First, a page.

Unraveling the genetic mysteries behind childhood brain tumors is at the heart of the mission of the Center for Data Driven Discovery in Biomedicine (D3b) at the Children’s Hospital of Philadelphia (CHOP). The Children’s Brain Tumor Network (CBTN), a multi-institutional brain tumor research program whose surgery center is located in D3b, has collected tumor samples from patients around the world. Through funding from the National Cancer Institute (NCI) Childhood Cancer Data Initiative, part of the National Institutes of Health (NIH), D3b will gain molecular characterization for thousands of these brain tumor samples, providing an unprecedented level of insight into devastating cancers and cancers. paving the way for future therapeutic interventions.
Rather than a traditional monetary grant, the X01Sequencing & Genotyping Resource Access program provides critical NIH-supported resources that researchers need to conduct their research. This program supports the molecular characterization of more than 3,000 germline samples and more than 1,500 tumor samples from all pediatric brain tumor types collected by D3b through CBTN since 2011. This characterization process will prioritize the most aggressive tumor types, to support research for those cancers where there is a lack of existing data. Prior to the X01 program, approximately 1,000 of the more than 4,200 patient-derived specimens within the CBTN biobank housed in D3b have been characterized since 2017.
With molecular data coming from just a quarter of the research participants who have donated brain tumor tissue to date, CBTN has been able to support the launch of more than 150 data science-based studies. Now, with full genome sequencing available for this entire cohort, the potential for new insights into the biology of childhood brain cancer cannot be overstated.”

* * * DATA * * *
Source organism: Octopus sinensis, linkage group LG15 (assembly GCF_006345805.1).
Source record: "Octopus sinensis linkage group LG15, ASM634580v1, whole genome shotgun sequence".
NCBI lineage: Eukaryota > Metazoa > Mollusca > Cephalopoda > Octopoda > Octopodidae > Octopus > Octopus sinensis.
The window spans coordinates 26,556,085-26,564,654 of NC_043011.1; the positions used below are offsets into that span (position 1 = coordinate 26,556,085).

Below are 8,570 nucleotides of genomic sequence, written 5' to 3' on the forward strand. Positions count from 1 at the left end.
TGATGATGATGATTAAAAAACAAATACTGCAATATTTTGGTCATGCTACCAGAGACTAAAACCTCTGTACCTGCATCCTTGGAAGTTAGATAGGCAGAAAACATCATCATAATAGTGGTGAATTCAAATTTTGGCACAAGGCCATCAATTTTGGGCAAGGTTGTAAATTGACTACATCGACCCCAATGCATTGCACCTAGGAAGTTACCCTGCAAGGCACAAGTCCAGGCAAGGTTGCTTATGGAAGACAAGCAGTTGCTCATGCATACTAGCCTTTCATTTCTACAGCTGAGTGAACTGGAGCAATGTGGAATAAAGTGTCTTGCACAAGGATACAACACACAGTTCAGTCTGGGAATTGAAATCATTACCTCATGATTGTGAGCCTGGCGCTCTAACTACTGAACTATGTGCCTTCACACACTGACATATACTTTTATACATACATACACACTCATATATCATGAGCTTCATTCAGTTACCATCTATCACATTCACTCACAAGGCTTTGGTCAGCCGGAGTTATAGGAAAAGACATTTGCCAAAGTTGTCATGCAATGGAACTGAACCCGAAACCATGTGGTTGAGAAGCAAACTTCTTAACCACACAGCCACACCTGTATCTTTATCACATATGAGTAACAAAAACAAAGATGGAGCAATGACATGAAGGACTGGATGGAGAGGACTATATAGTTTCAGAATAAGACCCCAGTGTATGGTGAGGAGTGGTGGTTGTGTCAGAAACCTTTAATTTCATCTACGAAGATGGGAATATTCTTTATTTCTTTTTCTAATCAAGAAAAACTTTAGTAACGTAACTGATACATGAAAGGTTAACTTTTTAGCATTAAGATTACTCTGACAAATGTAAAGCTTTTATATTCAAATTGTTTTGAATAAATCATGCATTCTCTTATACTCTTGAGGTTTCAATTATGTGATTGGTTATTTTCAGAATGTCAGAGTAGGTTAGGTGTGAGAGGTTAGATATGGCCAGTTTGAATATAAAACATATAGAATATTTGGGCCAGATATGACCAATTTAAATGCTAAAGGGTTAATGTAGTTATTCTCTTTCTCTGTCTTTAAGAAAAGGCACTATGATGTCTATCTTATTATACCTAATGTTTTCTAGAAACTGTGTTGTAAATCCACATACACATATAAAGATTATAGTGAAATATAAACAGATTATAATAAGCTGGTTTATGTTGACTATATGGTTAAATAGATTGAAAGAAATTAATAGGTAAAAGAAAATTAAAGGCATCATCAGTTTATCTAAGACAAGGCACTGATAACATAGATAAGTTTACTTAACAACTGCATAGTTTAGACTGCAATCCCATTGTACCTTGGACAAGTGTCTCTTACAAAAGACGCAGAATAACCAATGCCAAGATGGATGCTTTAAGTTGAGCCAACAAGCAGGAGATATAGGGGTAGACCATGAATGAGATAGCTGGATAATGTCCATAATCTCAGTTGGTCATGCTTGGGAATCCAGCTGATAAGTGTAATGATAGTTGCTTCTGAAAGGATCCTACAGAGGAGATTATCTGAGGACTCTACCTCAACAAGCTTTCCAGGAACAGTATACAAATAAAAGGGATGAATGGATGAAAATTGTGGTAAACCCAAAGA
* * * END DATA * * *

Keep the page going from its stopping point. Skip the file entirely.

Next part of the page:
Adam Resnick, PhD, co-director of the D3b Center at CHOP and scientific co-chair of CBTN
Because childhood brain tumors are not common enough for a single research center to meet enough patients with the same diagnosis to collect the amount of samples or data needed to conduct substantive research, collaborations such as CBTN play a critical role in accelerating the pace. of progress. The more data available to researchers, the greater the chance of new insights leading to breakthroughs in treatment.
“Children brain tumors represent some of the most challenging targets for biomedical research, due to the scarcity of molecular data available to make useful discoveries,” said Jay Storm, MD, co-director of the D3b Center, chief of the Division of Neurosurgery. at CHOP and a CBTN principal investigator. “Through this collaboration, the NCI/NIH and the Childhood Cancer Data Initiative have enabled a brand new era in research.”
Data from this cohort of samples — generously provided by patients and their families over several years — will be made available alongside other cohorts collected as part of NCI initiatives, including Therapeutically Applicable Research to Generate Effective Treatments (TARGET) and Pediatric MATCH ( Molecular Analysis for Therapy Choice), as well as the Gabriella Miller Kids First Pediatric Research Program (Kids First) of the NIH Common Fund. Kids First is a partnership of pediatric research aimed at understanding the genetic causes and links between childhood cancer and structural birth defects. In addition, approximately 300 CBTN samples from diffuse midline glioma (DMG) and atypical teratoid rhabdoid tumor (ATRT) – two tumors affecting the central nervous system and the brain – will be characterized through a new collaboration with the Count Me In Initiative.
The sequencing for this project is supported by the NCI Childhood Cancer Data initiative under price number 1X01CA267587-01, and will be conducted at the Broad Institute of Massachusetts Institute of Technology and Harvard University.
Children’s Hospital of Philadelphia